The recent Tuareg uprising in Mali under the banner of the MNLA has raised concerns over stability and safety in the region, with much attention focussed on the Libya and AQIM (Al Qaeda in the Islamic Maghreb) ‘connections’. The framing of the conflict in terms of international security and political (in)stability elsewhere obscures the causes, considerations and implications on a local level. Here we will try to discuss the conflict from a Tuareg perspective, estimating the impact of local, international and national concerns on the chances for peace or lasting conflict.
The Tuareg fighters are the masters of high-speed long-distance motorised guerrilla warfare, a tactic with which they have repeatedly defeated the Malian Armed Forces and which was subsequently adopted by AQIM. To regain the advantage, the U.S. employed aerial combat units against AQIM, while the Malian Army has invested in areal combat precisely to better deal with Tuareg insurgency. The possible introduction of ground-to-air missiles, brought into Mali by Tuareg fighters returning from the Libyan conflict, would mean a loss of the tactical advantage for both the U.S. and Malian armed forces. The return of Malian Tuareg fighters from Libya, and the concern over these missiles, explains the rapid militarization of northern Mali in the past months, which enhanced chances of renewed military conflict.
To properly understand the shifting dynamics of this conflict, it is necessary to understand the different positions taken by Tuareg factions in Northern Mali: the Tuareg and Arab fighters who were integrated into the Malian Armed Forces as the outcome of previous peace processes, as well as the fighters who returned from Libya in late 2011. Part of the last group has been voluntarily integrated in to the Malian army, while others have joined the MNLA. A number of high ranking Tuareg officers in the Malian army and their Tuareg rank and file however remain loyal Malian soldiers.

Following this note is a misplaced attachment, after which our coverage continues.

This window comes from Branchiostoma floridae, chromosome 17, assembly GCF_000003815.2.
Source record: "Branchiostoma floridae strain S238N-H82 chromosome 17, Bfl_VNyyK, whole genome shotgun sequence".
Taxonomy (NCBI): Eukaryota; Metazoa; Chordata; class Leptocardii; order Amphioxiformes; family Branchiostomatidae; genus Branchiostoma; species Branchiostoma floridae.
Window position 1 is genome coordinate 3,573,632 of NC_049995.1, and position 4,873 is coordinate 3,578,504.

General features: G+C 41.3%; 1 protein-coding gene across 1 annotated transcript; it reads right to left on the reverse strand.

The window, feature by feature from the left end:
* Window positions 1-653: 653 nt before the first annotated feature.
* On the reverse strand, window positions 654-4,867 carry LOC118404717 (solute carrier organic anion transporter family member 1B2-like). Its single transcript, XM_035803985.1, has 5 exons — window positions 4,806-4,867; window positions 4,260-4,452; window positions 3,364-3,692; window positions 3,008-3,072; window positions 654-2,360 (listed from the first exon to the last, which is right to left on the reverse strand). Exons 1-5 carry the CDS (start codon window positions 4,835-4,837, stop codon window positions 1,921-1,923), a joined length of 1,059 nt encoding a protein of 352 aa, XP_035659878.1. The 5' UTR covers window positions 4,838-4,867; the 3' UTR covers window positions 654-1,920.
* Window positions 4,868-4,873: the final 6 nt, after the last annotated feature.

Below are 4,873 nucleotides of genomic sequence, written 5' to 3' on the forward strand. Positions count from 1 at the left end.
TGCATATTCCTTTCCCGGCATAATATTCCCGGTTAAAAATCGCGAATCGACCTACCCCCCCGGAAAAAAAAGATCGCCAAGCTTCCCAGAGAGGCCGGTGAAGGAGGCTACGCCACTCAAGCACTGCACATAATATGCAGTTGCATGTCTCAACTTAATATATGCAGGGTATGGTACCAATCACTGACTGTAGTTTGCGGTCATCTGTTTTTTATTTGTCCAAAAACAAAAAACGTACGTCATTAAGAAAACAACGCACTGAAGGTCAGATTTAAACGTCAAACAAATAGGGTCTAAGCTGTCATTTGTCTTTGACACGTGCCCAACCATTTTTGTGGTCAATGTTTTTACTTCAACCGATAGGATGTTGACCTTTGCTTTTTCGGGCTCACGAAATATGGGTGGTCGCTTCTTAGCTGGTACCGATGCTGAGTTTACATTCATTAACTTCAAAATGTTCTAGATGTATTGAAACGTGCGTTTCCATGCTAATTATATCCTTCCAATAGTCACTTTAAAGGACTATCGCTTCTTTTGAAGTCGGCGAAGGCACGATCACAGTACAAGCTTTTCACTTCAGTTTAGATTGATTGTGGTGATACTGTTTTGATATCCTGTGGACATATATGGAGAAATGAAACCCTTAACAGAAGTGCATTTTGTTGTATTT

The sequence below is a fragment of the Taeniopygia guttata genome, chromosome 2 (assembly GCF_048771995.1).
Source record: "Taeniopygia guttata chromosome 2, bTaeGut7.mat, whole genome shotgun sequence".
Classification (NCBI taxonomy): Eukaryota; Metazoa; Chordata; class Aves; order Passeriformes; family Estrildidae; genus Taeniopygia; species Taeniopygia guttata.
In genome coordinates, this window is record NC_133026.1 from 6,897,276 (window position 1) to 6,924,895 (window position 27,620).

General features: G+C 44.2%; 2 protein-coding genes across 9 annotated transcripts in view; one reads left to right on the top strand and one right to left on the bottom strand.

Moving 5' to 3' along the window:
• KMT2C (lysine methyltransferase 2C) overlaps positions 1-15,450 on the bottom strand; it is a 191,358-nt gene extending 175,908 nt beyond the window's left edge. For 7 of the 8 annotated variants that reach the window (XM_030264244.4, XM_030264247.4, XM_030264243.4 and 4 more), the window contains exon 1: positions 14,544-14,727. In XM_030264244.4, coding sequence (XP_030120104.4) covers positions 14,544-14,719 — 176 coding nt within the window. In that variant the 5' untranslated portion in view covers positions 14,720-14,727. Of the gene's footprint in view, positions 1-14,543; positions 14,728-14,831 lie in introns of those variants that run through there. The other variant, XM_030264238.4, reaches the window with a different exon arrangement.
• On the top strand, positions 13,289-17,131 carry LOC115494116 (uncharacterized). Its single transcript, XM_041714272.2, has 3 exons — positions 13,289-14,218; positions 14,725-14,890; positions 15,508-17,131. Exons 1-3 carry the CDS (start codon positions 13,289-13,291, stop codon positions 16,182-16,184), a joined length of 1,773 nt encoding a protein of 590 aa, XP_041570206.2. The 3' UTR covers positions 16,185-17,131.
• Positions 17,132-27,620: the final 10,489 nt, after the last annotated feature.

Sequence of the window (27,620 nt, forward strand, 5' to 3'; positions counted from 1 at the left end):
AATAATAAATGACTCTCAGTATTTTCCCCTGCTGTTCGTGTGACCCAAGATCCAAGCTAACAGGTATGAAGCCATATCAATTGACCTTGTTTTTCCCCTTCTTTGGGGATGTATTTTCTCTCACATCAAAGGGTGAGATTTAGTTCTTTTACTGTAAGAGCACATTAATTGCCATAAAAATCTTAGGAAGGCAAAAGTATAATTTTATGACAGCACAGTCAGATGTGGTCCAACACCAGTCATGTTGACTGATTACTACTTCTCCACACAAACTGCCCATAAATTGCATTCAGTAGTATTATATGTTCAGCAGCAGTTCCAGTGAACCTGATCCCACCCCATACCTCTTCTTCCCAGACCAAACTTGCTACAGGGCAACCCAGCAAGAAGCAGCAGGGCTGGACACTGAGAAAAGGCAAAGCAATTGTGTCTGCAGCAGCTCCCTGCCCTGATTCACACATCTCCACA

Regardless of its claims, the MNLA does not represent a politically united Tuareg people. While some Tuareg make use of Malian state support only for pragmatic purposes, others have always felt fully part of Mali. There are many Malian civil servants and politicians of Tuareg origin. But the recent sacking of prominent Tuareg politicians’ residences in Bamako, (mostly former government members), and their subsequent flight abroad, are further proof to most Tuareg that they are not seen as full Malian citizens.
The recent fighting in Northern Mali thus positions Tuareg forces of the MNLA against Tuareg and Arabs in the Malian Army. These positions reflect power relations internal to Northern Mali that must be taken into perspective. The current inter-community violence will complicate the conflict in ways the Malian Government will undoubtedly be able to exploit, just as it has done in the past. Since the outbreak of the latest round of conflict in 2006, the Malian government has changed its strategic alliances in the north toward a coalition of Tuareg and Arab tribes, making use of internal struggles for political dominance within Tuareg society. This will inevitably prolong the conflict and raise the death toll.
As for the presence of missiles in the region: while Tuareg rebels avoided urban combat in the past, the MNLA now targets cities in the north, in the hope that the Malian army will not deploy its attack helicopters and thus avoid civilian casualties. The fighting in Ménaka has proven this tactic partly successful, the bloody assault on Aguelhoc had disastrous effects. The consequences for MNLA support remain to be seen. The continued use of areal combat units by the Malian armed forces, with no news of these being taken down by the MNLA, sheds doubt on the actual presence of ground-to-air missiles in the area.